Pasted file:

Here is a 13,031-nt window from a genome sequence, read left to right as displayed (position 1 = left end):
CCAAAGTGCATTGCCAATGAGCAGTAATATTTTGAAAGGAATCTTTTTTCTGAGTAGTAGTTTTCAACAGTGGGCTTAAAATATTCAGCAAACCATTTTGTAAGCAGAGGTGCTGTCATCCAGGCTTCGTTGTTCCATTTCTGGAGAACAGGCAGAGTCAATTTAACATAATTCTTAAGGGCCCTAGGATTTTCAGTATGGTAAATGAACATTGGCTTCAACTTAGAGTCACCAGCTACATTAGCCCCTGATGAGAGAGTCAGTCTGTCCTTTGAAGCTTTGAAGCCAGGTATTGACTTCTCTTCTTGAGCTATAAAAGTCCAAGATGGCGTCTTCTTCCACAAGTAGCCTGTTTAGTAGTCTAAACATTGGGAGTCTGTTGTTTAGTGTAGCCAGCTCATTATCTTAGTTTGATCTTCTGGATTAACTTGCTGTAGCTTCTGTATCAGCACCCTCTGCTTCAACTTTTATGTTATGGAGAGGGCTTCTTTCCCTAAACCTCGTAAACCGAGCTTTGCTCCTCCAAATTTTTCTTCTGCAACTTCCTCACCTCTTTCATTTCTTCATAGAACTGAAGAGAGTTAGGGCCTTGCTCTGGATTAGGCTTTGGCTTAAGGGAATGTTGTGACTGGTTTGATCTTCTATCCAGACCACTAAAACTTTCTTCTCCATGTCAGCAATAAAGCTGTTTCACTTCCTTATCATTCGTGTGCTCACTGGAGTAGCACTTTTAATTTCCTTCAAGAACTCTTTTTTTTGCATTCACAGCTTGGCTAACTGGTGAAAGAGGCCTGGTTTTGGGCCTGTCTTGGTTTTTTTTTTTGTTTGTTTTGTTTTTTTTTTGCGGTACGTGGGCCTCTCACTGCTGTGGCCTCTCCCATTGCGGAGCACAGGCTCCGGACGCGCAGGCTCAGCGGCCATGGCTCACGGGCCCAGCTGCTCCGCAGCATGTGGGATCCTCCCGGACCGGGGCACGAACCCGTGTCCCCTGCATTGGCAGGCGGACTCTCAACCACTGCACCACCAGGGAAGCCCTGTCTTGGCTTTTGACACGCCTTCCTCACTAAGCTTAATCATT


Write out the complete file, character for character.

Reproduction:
Here is a 13,031-nt window from a genome sequence, read left to right as displayed (position 1 = left end):
CCAAAGTGCATTGCCAATGAGCAGTAATATTTTGAAAGGAATCTTTTTTCTGAGTAGTAGTTTTCAACAGTGGGCTTAAAATATTCAGCAAACCATTTTGTAAGCAGAGGTGCTGTCATCCAGGCTTCGTTGTTCCATTTCTGGAGAACAGGCAGAGTCAATTTAACATAATTCTTAAGGGCCCTAGGATTTTCAGTATGGTAAATGAACATTGGCTTCAACTTAGAGTCACCAGCTACATTAGCCCCTGATGAGAGAGTCAGTCTGTCCTTTGAAGCTTTGAAGCCAGGTATTGACTTCTCTTCTTGAGCTATAAAAGTCCAAGATGGCGTCTTCTTCCACAAGTAGCCTGTTTAGTAGTCTAAACATTGGGAGTCTGTTGTTTAGTGTAGCCAGCTCATTATCTTAGTTTGATCTTCTGGATTAACTTGCTGTAGCTTCTGTATCAGCACCCTCTGCTTCAACTTTTATGTTATGGAGAGGGCTTCTTTCCCTAAACCTCGTAAACCGAGCTTTGCTCCTCCAAATTTTTCTTCTGCAACTTCCTCACCTCTTTCATTTCTTCATAGAACTGAAGAGAGTTAGGGCCTTGCTCTGGATTAGGCTTTGGCTTAAGGGAATGTTGTGACTGGTTTGATCTTCTATCCAGACCACTAAAACTTTCTTCTCCATGTCAGCAATAAAGCTGTTTCACTTCCTTATCATTCGTGTGCTCACTGGAGTAGCACTTTTAATTTCCTTCAAGAACTCTTTTTTTTGCATTCACAGCTTGGCTAACTGGTGAAAGAGGCCTGGTTTTGGGCCTGTCTTGGTTTTTTTTTTTGTTTGTTTTGTTTTTTTTTTGCGGTACGTGGGCCTCTCACTGCTGTGGCCTCTCCCATTGCGGAGCACAGGCTCCGGACGCGCAGGCTCAGCGGCCATGGCTCACGGGCCCAGCTGCTCCGCAGCATGTGGGATCCTCCCGGACCGGGGCACGAACCCGTGTCCCCTGCATTGGCAGGCGGACTCTCAACCACTGCACCACCAGGGAAGCCCTGTCTTGGCTTTTGACACGCCTTCCTCACTAAGCTTAATCATT